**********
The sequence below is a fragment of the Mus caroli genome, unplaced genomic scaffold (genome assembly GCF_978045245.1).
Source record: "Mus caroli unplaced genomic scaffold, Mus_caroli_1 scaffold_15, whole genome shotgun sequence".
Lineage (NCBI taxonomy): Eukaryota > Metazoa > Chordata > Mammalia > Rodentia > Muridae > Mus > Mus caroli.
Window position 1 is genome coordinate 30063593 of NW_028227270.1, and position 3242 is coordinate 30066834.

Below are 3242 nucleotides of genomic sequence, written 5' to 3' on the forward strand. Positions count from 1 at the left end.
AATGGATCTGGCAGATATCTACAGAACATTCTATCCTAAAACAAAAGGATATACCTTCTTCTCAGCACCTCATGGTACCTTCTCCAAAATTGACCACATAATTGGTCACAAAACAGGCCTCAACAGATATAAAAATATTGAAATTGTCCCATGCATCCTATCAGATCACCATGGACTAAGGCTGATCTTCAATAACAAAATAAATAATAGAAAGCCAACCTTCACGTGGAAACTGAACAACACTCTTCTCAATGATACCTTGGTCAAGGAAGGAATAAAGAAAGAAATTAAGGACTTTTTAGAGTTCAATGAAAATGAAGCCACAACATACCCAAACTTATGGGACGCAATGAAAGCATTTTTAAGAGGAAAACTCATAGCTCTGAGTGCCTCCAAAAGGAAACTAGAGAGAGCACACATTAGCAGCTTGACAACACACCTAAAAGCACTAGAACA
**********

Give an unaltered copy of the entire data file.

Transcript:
The sequence below is a fragment of the Mus caroli genome, unplaced genomic scaffold (genome assembly GCF_978045245.1).
Source record: "Mus caroli unplaced genomic scaffold, Mus_caroli_1 scaffold_15, whole genome shotgun sequence".
Lineage (NCBI taxonomy): Eukaryota > Metazoa > Chordata > Mammalia > Rodentia > Muridae > Mus > Mus caroli.
Window position 1 is genome coordinate 30063593 of NW_028227270.1, and position 3242 is coordinate 30066834.

Below are 3242 nucleotides of genomic sequence, written 5' to 3' on the forward strand. Positions count from 1 at the left end.
AATGGATCTGGCAGATATCTACAGAACATTCTATCCTAAAACAAAAGGATATACCTTCTTCTCAGCACCTCATGGTACCTTCTCCAAAATTGACCACATAATTGGTCACAAAACAGGCCTCAACAGATATAAAAATATTGAAATTGTCCCATGCATCCTATCAGATCACCATGGACTAAGGCTGATCTTCAATAACAAAATAAATAATAGAAAGCCAACCTTCACGTGGAAACTGAACAACACTCTTCTCAATGATACCTTGGTCAAGGAAGGAATAAAGAAAGAAATTAAGGACTTTTTAGAGTTCAATGAAAATGAAGCCACAACATACCCAAACTTATGGGACGCAATGAAAGCATTTTTAAGAGGAAAACTCATAGCTCTGAGTGCCTCCAAAAGGAAACTAGAGAGAGCACACATTAGCAGCTTGACAACACACCTAAAAGCACTAGAACA